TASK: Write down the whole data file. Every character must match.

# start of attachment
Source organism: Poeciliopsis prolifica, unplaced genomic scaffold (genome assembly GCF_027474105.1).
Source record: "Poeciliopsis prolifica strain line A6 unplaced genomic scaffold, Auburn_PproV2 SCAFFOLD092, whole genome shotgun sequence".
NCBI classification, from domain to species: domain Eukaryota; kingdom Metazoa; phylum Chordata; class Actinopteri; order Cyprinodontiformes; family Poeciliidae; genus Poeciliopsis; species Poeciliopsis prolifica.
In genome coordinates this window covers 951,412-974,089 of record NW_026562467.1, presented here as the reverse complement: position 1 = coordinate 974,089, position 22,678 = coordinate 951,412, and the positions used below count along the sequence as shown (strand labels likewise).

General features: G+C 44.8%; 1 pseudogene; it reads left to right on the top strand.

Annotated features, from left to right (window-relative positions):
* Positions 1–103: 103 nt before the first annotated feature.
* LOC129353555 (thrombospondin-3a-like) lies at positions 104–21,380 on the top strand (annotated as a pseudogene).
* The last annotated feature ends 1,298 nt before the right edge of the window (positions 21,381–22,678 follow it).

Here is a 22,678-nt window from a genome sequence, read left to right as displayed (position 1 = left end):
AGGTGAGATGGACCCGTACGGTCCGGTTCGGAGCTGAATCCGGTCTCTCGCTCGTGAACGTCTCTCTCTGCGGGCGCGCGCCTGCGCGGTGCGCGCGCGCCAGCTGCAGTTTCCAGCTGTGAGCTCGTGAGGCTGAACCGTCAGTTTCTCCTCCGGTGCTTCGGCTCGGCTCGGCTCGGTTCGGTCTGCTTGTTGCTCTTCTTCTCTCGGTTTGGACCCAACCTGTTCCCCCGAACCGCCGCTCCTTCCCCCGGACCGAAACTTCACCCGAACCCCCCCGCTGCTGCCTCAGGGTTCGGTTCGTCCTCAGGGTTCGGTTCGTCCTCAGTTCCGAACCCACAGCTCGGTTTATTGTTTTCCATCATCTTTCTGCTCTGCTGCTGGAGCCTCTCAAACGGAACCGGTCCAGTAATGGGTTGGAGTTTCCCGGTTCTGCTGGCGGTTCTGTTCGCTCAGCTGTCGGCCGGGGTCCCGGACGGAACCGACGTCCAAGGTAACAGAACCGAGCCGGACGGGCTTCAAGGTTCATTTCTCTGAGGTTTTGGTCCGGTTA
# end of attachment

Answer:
Source organism: Poeciliopsis prolifica, unplaced genomic scaffold (genome assembly GCF_027474105.1).
Source record: "Poeciliopsis prolifica strain line A6 unplaced genomic scaffold, Auburn_PproV2 SCAFFOLD092, whole genome shotgun sequence".
NCBI classification, from domain to species: domain Eukaryota; kingdom Metazoa; phylum Chordata; class Actinopteri; order Cyprinodontiformes; family Poeciliidae; genus Poeciliopsis; species Poeciliopsis prolifica.
In genome coordinates this window covers 951,412-974,089 of record NW_026562467.1, presented here as the reverse complement: position 1 = coordinate 974,089, position 22,678 = coordinate 951,412, and the positions used below count along the sequence as shown (strand labels likewise).

General features: G+C 44.8%; 1 pseudogene; it reads left to right on the top strand.

Annotated features, from left to right (window-relative positions):
* Positions 1–103: 103 nt before the first annotated feature.
* LOC129353555 (thrombospondin-3a-like) lies at positions 104–21,380 on the top strand (annotated as a pseudogene).
* The last annotated feature ends 1,298 nt before the right edge of the window (positions 21,381–22,678 follow it).

Here is a 22,678-nt window from a genome sequence, read left to right as displayed (position 1 = left end):
AGGTGAGATGGACCCGTACGGTCCGGTTCGGAGCTGAATCCGGTCTCTCGCTCGTGAACGTCTCTCTCTGCGGGCGCGCGCCTGCGCGGTGCGCGCGCGCCAGCTGCAGTTTCCAGCTGTGAGCTCGTGAGGCTGAACCGTCAGTTTCTCCTCCGGTGCTTCGGCTCGGCTCGGCTCGGTTCGGTCTGCTTGTTGCTCTTCTTCTCTCGGTTTGGACCCAACCTGTTCCCCCGAACCGCCGCTCCTTCCCCCGGACCGAAACTTCACCCGAACCCCCCCGCTGCTGCCTCAGGGTTCGGTTCGTCCTCAGGGTTCGGTTCGTCCTCAGTTCCGAACCCACAGCTCGGTTTATTGTTTTCCATCATCTTTCTGCTCTGCTGCTGGAGCCTCTCAAACGGAACCGGTCCAGTAATGGGTTGGAGTTTCCCGGTTCTGCTGGCGGTTCTGTTCGCTCAGCTGTCGGCCGGGGTCCCGGACGGAACCGACGTCCAAGGTAACAGAACCGAGCCGGACGGGCTTCAAGGTTCATTTCTCTGAGGTTTTGGTCCGGTTA